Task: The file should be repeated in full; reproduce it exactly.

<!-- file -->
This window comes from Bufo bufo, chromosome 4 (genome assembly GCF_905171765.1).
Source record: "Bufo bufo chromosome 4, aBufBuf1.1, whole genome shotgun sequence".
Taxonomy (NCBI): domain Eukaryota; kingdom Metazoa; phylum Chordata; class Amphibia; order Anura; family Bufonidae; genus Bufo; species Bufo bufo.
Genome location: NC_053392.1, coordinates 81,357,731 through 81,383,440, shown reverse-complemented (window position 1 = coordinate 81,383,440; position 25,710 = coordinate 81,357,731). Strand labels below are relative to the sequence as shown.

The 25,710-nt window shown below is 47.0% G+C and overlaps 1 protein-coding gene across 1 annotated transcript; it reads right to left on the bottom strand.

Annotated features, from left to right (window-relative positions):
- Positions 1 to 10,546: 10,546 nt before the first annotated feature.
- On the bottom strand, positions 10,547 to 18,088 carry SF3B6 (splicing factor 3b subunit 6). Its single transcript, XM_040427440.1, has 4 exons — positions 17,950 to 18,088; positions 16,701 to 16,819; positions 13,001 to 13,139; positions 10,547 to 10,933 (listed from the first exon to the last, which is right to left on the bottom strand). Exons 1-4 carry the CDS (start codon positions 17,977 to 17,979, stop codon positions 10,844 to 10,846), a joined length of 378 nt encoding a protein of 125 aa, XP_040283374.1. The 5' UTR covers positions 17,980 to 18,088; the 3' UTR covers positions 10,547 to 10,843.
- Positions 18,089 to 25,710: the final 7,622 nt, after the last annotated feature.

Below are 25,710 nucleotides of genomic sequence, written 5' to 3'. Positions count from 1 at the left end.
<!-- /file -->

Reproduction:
This window comes from Bufo bufo, chromosome 4 (genome assembly GCF_905171765.1).
Source record: "Bufo bufo chromosome 4, aBufBuf1.1, whole genome shotgun sequence".
Taxonomy (NCBI): domain Eukaryota; kingdom Metazoa; phylum Chordata; class Amphibia; order Anura; family Bufonidae; genus Bufo; species Bufo bufo.
Genome location: NC_053392.1, coordinates 81,357,731 through 81,383,440, shown reverse-complemented (window position 1 = coordinate 81,383,440; position 25,710 = coordinate 81,357,731). Strand labels below are relative to the sequence as shown.

The 25,710-nt window shown below is 47.0% G+C and overlaps 1 protein-coding gene across 1 annotated transcript; it reads right to left on the bottom strand.

Annotated features, from left to right (window-relative positions):
- Positions 1 to 10,546: 10,546 nt before the first annotated feature.
- On the bottom strand, positions 10,547 to 18,088 carry SF3B6 (splicing factor 3b subunit 6). Its single transcript, XM_040427440.1, has 4 exons — positions 17,950 to 18,088; positions 16,701 to 16,819; positions 13,001 to 13,139; positions 10,547 to 10,933 (listed from the first exon to the last, which is right to left on the bottom strand). Exons 1-4 carry the CDS (start codon positions 17,977 to 17,979, stop codon positions 10,844 to 10,846), a joined length of 378 nt encoding a protein of 125 aa, XP_040283374.1. The 5' UTR covers positions 17,980 to 18,088; the 3' UTR covers positions 10,547 to 10,843.
- Positions 18,089 to 25,710: the final 7,622 nt, after the last annotated feature.

Below are 25,710 nucleotides of genomic sequence, written 5' to 3'. Positions count from 1 at the left end.